Everyone takes everything too seriously.
Becoming offended by what someone else has to say just wastes time.
People on the internet today argue merely to win.
In this era, especially this past year, people firmly believe that their opinions and ideals are absolute truth. They post countless Instagram stories that condemn other opinions, with some lame social media source. They instigate and rant in the comments of posts and Tik Tok videos. Typically, their ignorance is too overwhelming for any intelligent or productive conversation. Usually, these stupid internet arguments devolve into whoever can roast the other better.
Scrolling through posts and comment sections reveals an array of beefs about every imaginable chasm of the universe. I almost lose hope for humanity and our future. How has everyone become so polarized? self-righteous? and smug? This left me pulling my hair out and wanting to do something to end the madness.
A bunch of preteens and self-proclaimed sociological thinkers have no comprehension of life—neither do I—but based on their stories and posts you would think they had studied Aristotle for decades. Instead, their arrogance and belief that only their point of view could be right suggests that the rest of us are a cluster of misdirected lost souls. Everyone takes everything too seriously. What has happened to us as a society? Nobody is an identical copy of another, and no universal sentiment or belief could be applied to everyone, despite cancel culture or bullying on Twitter by the woke police.
Thankfully, I have found an approach and outlook that has kept me from falling off the edge of sanity. When I see the arguments online and the posts that condemn opinions I hold, I shrug it off, laugh at how the most minute issue or problem irks people to hysterical defensiveness. I have realized just how eager we have become to get offended over nothing.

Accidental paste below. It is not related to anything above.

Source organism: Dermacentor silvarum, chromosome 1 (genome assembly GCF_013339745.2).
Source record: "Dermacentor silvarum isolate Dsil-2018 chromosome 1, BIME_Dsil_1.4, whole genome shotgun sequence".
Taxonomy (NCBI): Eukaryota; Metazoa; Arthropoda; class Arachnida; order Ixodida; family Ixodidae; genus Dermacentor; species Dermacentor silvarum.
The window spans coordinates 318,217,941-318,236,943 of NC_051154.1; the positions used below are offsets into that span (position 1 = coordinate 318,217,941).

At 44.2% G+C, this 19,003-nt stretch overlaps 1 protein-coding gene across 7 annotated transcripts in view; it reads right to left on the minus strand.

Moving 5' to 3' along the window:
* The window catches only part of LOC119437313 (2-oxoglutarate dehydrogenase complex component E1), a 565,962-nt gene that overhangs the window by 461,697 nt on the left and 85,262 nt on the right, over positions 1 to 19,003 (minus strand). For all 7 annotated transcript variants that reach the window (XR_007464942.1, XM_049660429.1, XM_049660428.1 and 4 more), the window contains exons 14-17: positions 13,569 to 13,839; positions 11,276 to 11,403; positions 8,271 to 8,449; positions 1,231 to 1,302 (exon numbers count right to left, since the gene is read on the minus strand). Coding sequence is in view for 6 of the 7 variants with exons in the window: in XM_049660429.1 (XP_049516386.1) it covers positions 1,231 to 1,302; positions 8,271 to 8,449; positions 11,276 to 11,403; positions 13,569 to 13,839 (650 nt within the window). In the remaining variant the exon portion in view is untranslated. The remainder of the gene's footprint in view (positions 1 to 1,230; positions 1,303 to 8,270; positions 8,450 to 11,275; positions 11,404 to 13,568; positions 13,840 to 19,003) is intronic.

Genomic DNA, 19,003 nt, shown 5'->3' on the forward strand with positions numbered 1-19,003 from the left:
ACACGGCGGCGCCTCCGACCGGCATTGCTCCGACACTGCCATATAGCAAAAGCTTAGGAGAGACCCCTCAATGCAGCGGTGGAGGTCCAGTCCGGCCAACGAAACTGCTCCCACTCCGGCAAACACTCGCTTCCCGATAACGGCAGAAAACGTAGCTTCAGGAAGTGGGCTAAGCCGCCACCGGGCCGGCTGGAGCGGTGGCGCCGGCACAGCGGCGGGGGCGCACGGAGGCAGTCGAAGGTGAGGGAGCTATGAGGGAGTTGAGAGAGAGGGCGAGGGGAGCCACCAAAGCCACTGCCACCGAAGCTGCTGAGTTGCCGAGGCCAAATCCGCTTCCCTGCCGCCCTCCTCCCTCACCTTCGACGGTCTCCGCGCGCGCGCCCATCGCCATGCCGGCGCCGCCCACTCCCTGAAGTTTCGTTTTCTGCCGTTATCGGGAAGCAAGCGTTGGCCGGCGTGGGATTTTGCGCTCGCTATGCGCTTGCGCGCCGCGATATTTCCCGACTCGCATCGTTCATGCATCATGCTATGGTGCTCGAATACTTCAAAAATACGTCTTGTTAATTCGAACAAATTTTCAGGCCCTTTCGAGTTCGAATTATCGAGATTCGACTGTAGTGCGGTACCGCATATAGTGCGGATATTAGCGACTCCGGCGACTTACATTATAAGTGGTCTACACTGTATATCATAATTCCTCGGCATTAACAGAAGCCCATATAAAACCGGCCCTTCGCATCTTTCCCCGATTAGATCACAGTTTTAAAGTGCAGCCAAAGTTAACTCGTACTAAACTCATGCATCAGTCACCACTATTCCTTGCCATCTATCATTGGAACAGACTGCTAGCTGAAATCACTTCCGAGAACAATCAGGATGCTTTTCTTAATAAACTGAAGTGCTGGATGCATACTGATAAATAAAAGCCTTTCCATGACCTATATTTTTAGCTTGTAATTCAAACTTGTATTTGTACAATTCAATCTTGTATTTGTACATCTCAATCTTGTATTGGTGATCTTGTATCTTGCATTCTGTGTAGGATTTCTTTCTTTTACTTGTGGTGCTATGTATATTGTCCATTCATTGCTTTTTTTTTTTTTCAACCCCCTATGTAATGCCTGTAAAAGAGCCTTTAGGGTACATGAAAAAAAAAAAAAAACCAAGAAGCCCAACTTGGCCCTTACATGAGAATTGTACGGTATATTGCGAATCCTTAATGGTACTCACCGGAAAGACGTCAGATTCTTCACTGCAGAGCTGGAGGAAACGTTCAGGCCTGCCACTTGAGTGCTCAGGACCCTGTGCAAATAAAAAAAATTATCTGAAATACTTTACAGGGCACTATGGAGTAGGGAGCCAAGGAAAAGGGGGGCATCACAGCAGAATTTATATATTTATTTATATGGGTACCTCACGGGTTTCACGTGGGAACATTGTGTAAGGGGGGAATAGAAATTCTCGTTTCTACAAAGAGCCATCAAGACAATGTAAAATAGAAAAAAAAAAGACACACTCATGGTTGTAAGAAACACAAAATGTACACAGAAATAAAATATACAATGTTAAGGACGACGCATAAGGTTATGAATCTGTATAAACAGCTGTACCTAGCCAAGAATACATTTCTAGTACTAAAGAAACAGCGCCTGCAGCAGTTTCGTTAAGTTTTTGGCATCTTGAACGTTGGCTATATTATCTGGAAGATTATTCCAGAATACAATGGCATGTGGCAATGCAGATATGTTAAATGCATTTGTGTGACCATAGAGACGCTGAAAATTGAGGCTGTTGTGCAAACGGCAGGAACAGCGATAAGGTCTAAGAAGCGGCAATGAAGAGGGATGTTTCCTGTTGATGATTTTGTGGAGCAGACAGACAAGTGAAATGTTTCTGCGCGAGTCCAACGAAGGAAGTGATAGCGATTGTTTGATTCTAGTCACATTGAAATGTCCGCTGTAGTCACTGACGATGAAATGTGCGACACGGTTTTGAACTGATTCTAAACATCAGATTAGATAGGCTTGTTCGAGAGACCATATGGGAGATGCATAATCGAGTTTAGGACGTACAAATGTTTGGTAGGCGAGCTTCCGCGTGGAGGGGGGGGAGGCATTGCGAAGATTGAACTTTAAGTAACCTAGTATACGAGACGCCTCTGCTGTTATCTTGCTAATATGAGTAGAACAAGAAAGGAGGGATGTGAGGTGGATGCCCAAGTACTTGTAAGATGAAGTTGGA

Everyone has different personalities, opinions, and experiences, so becoming offended by what someone else has to say just wastes time. Irshad Manji covers the consequences of our reactionary society as she argues that “when we allow ourselves to take offense, we miss out on the opportunity to learn from people with views that differ from our own. ‘Giving offense is the price of diversity, not an impediment to diversity’” (qtd. in Lautrup).
Our diversity has led to millions of beliefs and experiences that avert any universal opinion or ideology from evolving. We all should be able to say what we believe in a respectful, calm, and coherent manner that allows others to agree or disagree, also respectfully. And that should be the end of it. No screaming matches, no condemning a person’s character or reputation.
If a person has strong, passionate beliefs, of course they can post or speak out on the topic, but the second they condemn or disrespect someone else for their opinion—they not only look like an idiot, they also undermine their entire purpose. Maybe I am overly exposed to a generation that has been given a platform they are not yet mature enough to manage, but I see grown adults play into the childish game of virtue signaling and self-righteousness and then take great offense at everything.